the governor (a name which he chose to give Michael) was a hard master; there was but one day in the week in which poor people might have a little pleasure, and in that day they were to be kept in order by Mr. Kemp. For his part, he loved to see them cheerful and happy; Mr. Kemp wanted to make them all as
sour and melancholy as himself.” Old Jennings grew angry. Harry Jennings, say what you will, Kemp is a good man, such a man as you would do well to imitate. I do not think any family in this parish is better governed, if so well; and it is but reasonable to say, that we ought not to go to church to laugh and talk. I wish you may make as good a master of a family, if ever you have one.
' This point was completely gained ; after a few more Sundays all was tranquil in the belfry, and it was not long before every trace of resentment was lost, and the common people went to their pews
in the same orderly manner as their superiors.
The poverty of the Jennings's was coming on them like an armed man; the landlord seized for rent, every thing was to be sold, and this numerous family knew not what to do, or where to go. It was now that the Christians shone tive splendour, while the neighbours contented themselves, some of them saying,
Ah, poor man, I thought he was coming down;” others, with less pity, said, “it was what was to be expected, and what they all deserved, proud creatures as they were.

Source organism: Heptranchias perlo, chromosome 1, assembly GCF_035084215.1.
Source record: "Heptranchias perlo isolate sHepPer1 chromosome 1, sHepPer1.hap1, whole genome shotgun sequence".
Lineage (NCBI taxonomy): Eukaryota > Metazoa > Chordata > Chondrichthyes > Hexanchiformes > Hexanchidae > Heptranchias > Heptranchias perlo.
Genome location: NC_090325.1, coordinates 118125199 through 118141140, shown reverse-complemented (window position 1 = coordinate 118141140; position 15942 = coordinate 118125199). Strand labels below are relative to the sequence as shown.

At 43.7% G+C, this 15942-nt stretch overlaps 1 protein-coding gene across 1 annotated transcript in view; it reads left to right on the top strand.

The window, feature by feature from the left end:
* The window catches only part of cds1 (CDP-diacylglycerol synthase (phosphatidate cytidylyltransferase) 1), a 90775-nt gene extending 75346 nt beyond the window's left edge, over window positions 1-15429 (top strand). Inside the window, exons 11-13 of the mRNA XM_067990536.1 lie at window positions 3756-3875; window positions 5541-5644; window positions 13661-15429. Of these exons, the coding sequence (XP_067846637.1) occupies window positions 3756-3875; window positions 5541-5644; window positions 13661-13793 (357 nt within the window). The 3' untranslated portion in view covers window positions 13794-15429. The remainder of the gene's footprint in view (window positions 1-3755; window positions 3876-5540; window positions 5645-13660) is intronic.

Michael went every day to talk to the old man, to consult what might be done,
and, if possible, prevail upon the creditors to assist in some way to provide for the old people. There was something due to himself, and about this he shewed the greatest kindness, trusting old Jennings when no one else would ; and as for Esther, she would go to see the poor old woman, who was full of weakness and weeping, and talking about their being so come down; grieving that her daughters must work like poor people, never once glancing at her own imprudence, or regretting that they had been brought up beyond their means. But Esther's quiet good sense taught her that this was not a time to speak of what was wrong; no, she only soothed, patiently heard all the weak complaints, persuaded her to go out to take a little air. “Oh yes, mamma,” said Tiny, “ let the people see you are not afraid to be looked at. I think Mrs. Kemp is very right in that particular.” “I think so too,” said Miss Jennings ; “ there be some who like to see their betters come down; for my part, I would rather break than bend.' The meek Esther could only look her disapprobation; but one day, when Michael was present, and these young ladies were saying something to the same effect, he observed, “ that it became us to inquire whose hand was